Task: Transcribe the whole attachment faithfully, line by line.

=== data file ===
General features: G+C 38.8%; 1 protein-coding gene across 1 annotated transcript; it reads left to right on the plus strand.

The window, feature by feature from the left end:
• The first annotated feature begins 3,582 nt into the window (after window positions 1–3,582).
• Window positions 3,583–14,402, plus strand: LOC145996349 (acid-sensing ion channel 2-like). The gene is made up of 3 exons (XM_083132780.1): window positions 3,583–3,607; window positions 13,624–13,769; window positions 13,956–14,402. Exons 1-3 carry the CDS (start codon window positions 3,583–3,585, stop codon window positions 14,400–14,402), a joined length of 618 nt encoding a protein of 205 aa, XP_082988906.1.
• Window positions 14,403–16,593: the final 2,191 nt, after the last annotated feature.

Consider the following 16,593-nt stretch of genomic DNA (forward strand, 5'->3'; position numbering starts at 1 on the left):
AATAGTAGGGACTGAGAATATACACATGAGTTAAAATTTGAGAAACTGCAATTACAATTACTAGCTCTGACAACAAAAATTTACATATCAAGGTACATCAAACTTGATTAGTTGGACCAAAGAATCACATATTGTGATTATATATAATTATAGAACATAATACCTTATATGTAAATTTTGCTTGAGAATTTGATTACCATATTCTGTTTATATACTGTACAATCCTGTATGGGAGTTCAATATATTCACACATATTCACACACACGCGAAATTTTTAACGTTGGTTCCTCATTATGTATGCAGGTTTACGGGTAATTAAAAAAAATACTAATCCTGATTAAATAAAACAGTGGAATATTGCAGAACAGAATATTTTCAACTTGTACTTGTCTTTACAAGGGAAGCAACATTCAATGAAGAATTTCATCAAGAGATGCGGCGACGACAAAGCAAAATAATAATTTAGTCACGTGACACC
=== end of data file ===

General features: G+C 38.8%; 1 protein-coding gene across 1 annotated transcript; it reads left to right on the plus strand.

The window, feature by feature from the left end:
• The first annotated feature begins 3,582 nt into the window (after window positions 1–3,582).
• Window positions 3,583–14,402, plus strand: LOC145996349 (acid-sensing ion channel 2-like). The gene is made up of 3 exons (XM_083132780.1): window positions 3,583–3,607; window positions 13,624–13,769; window positions 13,956–14,402. Exons 1-3 carry the CDS (start codon window positions 3,583–3,585, stop codon window positions 14,400–14,402), a joined length of 618 nt encoding a protein of 205 aa, XP_082988906.1.
• Window positions 14,403–16,593: the final 2,191 nt, after the last annotated feature.

Consider the following 16,593-nt stretch of genomic DNA (forward strand, 5'->3'; position numbering starts at 1 on the left):
AATAGTAGGGACTGAGAATATACACATGAGTTAAAATTTGAGAAACTGCAATTACAATTACTAGCTCTGACAACAAAAATTTACATATCAAGGTACATCAAACTTGATTAGTTGGACCAAAGAATCACATATTGTGATTATATATAATTATAGAACATAATACCTTATATGTAAATTTTGCTTGAGAATTTGATTACCATATTCTGTTTATATACTGTACAATCCTGTATGGGAGTTCAATATATTCACACATATTCACACACACGCGAAATTTTTAACGTTGGTTCCTCATTATGTATGCAGGTTTACGGGTAATTAAAAAAAATACTAATCCTGATTAAATAAAACAGTGGAATATTGCAGAACAGAATATTTTCAACTTGTACTTGTCTTTACAAGGGAAGCAACATTCAATGAAGAATTTCATCAAGAGATGCGGCGACGACAAAGCAAAATAATAATTTAGTCACGTGACACC